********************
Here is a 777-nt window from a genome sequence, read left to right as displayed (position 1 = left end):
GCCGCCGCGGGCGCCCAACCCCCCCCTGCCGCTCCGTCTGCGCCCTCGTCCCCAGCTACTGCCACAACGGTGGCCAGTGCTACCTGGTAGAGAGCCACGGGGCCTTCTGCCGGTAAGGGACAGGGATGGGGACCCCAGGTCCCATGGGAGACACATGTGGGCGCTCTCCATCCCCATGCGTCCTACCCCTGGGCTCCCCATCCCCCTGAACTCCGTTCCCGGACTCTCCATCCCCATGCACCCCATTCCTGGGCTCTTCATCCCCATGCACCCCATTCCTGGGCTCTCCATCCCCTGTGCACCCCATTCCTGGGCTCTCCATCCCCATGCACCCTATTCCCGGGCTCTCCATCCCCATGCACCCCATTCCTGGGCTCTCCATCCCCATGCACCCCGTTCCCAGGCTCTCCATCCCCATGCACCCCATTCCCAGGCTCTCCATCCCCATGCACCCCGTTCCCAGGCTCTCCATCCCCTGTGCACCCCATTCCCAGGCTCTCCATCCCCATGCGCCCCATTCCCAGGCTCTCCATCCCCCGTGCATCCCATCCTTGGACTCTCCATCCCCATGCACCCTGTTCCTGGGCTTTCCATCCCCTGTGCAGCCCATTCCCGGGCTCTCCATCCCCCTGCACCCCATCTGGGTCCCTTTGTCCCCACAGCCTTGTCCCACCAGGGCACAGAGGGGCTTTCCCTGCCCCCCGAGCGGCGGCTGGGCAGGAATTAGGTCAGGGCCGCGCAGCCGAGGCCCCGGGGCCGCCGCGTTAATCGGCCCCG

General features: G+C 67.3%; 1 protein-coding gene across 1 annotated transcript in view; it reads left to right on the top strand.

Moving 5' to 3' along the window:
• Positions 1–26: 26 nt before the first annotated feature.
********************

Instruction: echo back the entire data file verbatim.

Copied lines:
Here is a 777-nt window from a genome sequence, read left to right as displayed (position 1 = left end):
GCCGCCGCGGGCGCCCAACCCCCCCCTGCCGCTCCGTCTGCGCCCTCGTCCCCAGCTACTGCCACAACGGTGGCCAGTGCTACCTGGTAGAGAGCCACGGGGCCTTCTGCCGGTAAGGGACAGGGATGGGGACCCCAGGTCCCATGGGAGACACATGTGGGCGCTCTCCATCCCCATGCGTCCTACCCCTGGGCTCCCCATCCCCCTGAACTCCGTTCCCGGACTCTCCATCCCCATGCACCCCATTCCTGGGCTCTTCATCCCCATGCACCCCATTCCTGGGCTCTCCATCCCCTGTGCACCCCATTCCTGGGCTCTCCATCCCCATGCACCCTATTCCCGGGCTCTCCATCCCCATGCACCCCATTCCTGGGCTCTCCATCCCCATGCACCCCGTTCCCAGGCTCTCCATCCCCATGCACCCCATTCCCAGGCTCTCCATCCCCATGCACCCCGTTCCCAGGCTCTCCATCCCCTGTGCACCCCATTCCCAGGCTCTCCATCCCCATGCGCCCCATTCCCAGGCTCTCCATCCCCCGTGCATCCCATCCTTGGACTCTCCATCCCCATGCACCCTGTTCCTGGGCTTTCCATCCCCTGTGCAGCCCATTCCCGGGCTCTCCATCCCCCTGCACCCCATCTGGGTCCCTTTGTCCCCACAGCCTTGTCCCACCAGGGCACAGAGGGGCTTTCCCTGCCCCCCGAGCGGCGGCTGGGCAGGAATTAGGTCAGGGCCGCGCAGCCGAGGCCCCGGGGCCGCCGCGTTAATCGGCCCCG

General features: G+C 67.3%; 1 protein-coding gene across 1 annotated transcript in view; it reads left to right on the top strand.

Moving 5' to 3' along the window:
• Positions 1–26: 26 nt before the first annotated feature.